January 29, 2018
January 1st is an arbitrary time to begin anew.
Happy New Year to all – at this arbitrary spot in Earth’s orbit around the Sun.
~Neil deGrasse Tyson tweets
But I still like New Year because of the historical tradition to start fresh in January. Plus, coming right after the hustle-bustle of the holidays is good timing. When the new year rolls around, I’m usually ready for it. Ready to halt and then breathe.
This year has started out slow.
But any time, any month, any week, any day is a good time to steer yourself in a different direction.
I haven’t had much success with single new year’s resolutions in the past. I’ve come to know myself well enough to know that I rarely follow through with succinct goals. I’m better at general “vibey” goals, made up of multiple activities. I’d rather focus on trying to shift my mindset to get closer to being the person I want to be.
In the past, moodboards, pinterest boards, and slideshow screensavers of inspiring photos have helped steer me in the direction of who I want to be. This year, when thinking about my new year’s “resolutions”, I considered what seems missing? What area of my life feels like it could be stronger?
The idea of having a “one little word” for the year is one that resonates with me. (I first learned about this concept in the scrapbooking community.) In previous years, I’ve chosen words. But I didn’t actually do much with these words each year; I only remember these because I had them engraved on a ring.
2016 & 2017: I never chose words
This year, I didn’t plan on choosing a word. It came out of trying to wrap my arms around the general new-years-y vibes I was feeling at the end of December.
I chose care.
I’m not planning any elaborate activities or goals based around this word. Again, it’s just a general vibe and path I’d like to steer myself on to. Become more caring. When I have a choice, choose to care.
Care encompasses many areas of my life. It means self-care, home care, earth care, caring about relationships, caring about my body, about my possessions, about how I present myself to the world, caring through sharing, caring enough to research more, and caring about my art and creative work. Mostly, I’d say care = self love. But going further than just “take baths and do yoga”, it’s about respecting my talent and working harder to access the greatness I know I possess and can achieve.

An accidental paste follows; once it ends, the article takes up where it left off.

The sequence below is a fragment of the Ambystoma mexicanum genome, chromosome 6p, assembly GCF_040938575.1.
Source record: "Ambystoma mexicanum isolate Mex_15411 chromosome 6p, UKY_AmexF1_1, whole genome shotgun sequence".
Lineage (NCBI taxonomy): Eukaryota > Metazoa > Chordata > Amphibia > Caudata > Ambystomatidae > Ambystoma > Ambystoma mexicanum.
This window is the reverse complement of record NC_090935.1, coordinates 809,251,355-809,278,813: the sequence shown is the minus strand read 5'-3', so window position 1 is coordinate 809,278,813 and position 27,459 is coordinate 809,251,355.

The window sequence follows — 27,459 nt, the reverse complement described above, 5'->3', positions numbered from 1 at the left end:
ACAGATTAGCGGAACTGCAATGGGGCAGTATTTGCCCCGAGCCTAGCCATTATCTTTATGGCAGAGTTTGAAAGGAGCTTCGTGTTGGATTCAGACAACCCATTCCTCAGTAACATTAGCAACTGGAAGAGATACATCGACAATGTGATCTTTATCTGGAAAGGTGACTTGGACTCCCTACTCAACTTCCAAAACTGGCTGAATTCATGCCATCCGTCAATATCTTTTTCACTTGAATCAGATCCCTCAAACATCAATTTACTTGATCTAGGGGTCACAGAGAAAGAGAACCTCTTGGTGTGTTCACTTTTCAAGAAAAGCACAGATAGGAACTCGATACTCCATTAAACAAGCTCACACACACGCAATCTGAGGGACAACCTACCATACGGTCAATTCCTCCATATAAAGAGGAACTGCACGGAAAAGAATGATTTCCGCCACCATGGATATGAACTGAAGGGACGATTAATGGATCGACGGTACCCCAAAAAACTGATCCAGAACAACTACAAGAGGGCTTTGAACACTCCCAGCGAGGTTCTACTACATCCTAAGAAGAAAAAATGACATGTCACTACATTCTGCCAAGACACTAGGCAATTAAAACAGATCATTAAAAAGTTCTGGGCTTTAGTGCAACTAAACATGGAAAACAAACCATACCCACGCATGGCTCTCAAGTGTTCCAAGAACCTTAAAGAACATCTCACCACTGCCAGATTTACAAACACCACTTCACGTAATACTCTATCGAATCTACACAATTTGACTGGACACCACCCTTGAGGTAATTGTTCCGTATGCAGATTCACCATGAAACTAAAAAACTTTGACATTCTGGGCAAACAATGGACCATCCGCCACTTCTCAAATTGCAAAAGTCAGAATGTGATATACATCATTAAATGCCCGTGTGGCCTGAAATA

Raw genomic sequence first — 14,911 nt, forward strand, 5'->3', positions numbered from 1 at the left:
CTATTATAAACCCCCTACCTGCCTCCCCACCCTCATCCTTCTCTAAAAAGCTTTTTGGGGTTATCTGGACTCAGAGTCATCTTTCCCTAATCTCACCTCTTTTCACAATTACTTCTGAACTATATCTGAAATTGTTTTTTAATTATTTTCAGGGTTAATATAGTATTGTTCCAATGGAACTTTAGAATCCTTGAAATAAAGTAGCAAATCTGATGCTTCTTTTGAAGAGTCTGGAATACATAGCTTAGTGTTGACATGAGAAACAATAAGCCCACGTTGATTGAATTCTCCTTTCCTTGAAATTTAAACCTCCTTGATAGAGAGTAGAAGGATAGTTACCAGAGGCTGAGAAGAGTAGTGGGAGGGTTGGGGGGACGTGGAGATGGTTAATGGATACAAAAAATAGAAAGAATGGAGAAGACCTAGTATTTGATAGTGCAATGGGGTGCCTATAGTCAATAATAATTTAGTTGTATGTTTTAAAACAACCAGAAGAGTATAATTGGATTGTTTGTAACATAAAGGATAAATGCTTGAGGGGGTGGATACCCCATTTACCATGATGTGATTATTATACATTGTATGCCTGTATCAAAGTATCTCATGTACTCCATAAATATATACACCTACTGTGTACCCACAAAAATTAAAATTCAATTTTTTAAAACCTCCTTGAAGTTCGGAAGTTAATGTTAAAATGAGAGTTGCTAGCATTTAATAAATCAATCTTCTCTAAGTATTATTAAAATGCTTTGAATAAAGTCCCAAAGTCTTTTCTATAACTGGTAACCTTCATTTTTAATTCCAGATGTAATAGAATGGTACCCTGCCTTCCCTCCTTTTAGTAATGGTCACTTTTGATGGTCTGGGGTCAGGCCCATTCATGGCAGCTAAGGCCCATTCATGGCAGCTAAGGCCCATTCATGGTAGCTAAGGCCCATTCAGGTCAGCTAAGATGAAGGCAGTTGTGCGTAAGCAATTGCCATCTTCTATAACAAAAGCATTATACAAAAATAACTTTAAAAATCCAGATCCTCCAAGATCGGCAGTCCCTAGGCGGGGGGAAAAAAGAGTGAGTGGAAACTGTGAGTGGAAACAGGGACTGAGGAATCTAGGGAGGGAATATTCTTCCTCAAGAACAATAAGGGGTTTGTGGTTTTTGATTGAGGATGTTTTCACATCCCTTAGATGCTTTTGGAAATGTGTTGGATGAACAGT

To give anything less than your best is to sacrifice the gift.
So far this year, these are some things that have sparked my interest and helped me act more from a place of caring:
- insights from a self-knowledgeable human: reading this book by Jewel Kilcher
- daily(-ish) movement: TRUE 30 days of yoga with Adriene
- pep talks for my work: listening to the entire backlog of Dangerous Ideas by James Victore as a patron on Patreon
- reminders of a higher mindset: Christina Sutra’s stories on instagram and on youtube
- eat whole foods: The How Not to Die Cookbook
- just put in the work: The War of Art and Turning Pro
- staying curious and researching: Austin Kleon is constantly learning and sharing
You can boil down all interactions to two categories: ones that grow love and ones that diminish it. Choose love.
November 17, 2017
Since I only ever take digital photos these days, my pictures rarely get printed. Even if I did order prints, where do you put them? Who wants all that paper clutter?
I don’t really care if I have photos displayed in my home. And I don’t super miss photo albums like I had growing up. But I do miss being able to show people pictures in-person and talk about them. (And not via Facebook.) But instead of printing single photos, I’ve come up with a solution that I’ve been quite satisfied with for the past 6 years: yearbooks.
My yearbook is a photo album that only includes photos from the past year.
Before Thanksgiving every year (since 2012), I make a single square photo album that sums up our year. I include all our best/favorite photos from the past 12 months and create themed page spreads. Then I bring the book with me the next time we visit family. When they ask, “what have you guys been up to?” I pull out the book and show them (and I secretly love doing that).